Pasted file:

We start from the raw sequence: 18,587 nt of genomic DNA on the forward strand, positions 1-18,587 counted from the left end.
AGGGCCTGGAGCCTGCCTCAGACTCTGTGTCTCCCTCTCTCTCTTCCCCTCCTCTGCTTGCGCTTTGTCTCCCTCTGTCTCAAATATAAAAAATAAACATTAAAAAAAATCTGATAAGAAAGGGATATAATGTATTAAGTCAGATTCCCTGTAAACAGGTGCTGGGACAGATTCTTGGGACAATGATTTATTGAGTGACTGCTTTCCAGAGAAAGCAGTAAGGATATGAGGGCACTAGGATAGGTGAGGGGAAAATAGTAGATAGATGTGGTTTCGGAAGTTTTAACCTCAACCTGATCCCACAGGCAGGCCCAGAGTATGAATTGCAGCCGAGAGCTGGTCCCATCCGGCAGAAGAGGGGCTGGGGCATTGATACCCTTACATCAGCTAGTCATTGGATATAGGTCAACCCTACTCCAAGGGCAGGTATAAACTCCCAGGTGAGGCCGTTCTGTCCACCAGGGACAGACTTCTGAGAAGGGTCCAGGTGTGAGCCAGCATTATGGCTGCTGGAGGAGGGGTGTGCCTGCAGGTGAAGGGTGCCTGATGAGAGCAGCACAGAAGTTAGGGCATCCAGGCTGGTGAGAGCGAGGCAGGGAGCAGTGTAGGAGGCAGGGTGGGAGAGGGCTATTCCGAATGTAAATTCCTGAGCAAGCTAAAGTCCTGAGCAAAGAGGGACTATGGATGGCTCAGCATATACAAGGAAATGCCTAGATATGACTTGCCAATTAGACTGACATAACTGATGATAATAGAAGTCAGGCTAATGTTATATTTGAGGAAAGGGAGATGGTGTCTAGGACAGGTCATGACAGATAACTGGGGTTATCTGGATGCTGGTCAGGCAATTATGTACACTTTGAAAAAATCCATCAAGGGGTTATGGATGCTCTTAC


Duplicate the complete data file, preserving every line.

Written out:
We start from the raw sequence: 18,587 nt of genomic DNA on the forward strand, positions 1-18,587 counted from the left end.
AGGGCCTGGAGCCTGCCTCAGACTCTGTGTCTCCCTCTCTCTCTTCCCCTCCTCTGCTTGCGCTTTGTCTCCCTCTGTCTCAAATATAAAAAATAAACATTAAAAAAAATCTGATAAGAAAGGGATATAATGTATTAAGTCAGATTCCCTGTAAACAGGTGCTGGGACAGATTCTTGGGACAATGATTTATTGAGTGACTGCTTTCCAGAGAAAGCAGTAAGGATATGAGGGCACTAGGATAGGTGAGGGGAAAATAGTAGATAGATGTGGTTTCGGAAGTTTTAACCTCAACCTGATCCCACAGGCAGGCCCAGAGTATGAATTGCAGCCGAGAGCTGGTCCCATCCGGCAGAAGAGGGGCTGGGGCATTGATACCCTTACATCAGCTAGTCATTGGATATAGGTCAACCCTACTCCAAGGGCAGGTATAAACTCCCAGGTGAGGCCGTTCTGTCCACCAGGGACAGACTTCTGAGAAGGGTCCAGGTGTGAGCCAGCATTATGGCTGCTGGAGGAGGGGTGTGCCTGCAGGTGAAGGGTGCCTGATGAGAGCAGCACAGAAGTTAGGGCATCCAGGCTGGTGAGAGCGAGGCAGGGAGCAGTGTAGGAGGCAGGGTGGGAGAGGGCTATTCCGAATGTAAATTCCTGAGCAAGCTAAAGTCCTGAGCAAAGAGGGACTATGGATGGCTCAGCATATACAAGGAAATGCCTAGATATGACTTGCCAATTAGACTGACATAACTGATGATAATAGAAGTCAGGCTAATGTTATATTTGAGGAAAGGGAGATGGTGTCTAGGACAGGTCATGACAGATAACTGGGGTTATCTGGATGCTGGTCAGGCAATTATGTACACTTTGAAAAAATCCATCAAGGGGTTATGGATGCTCTTAC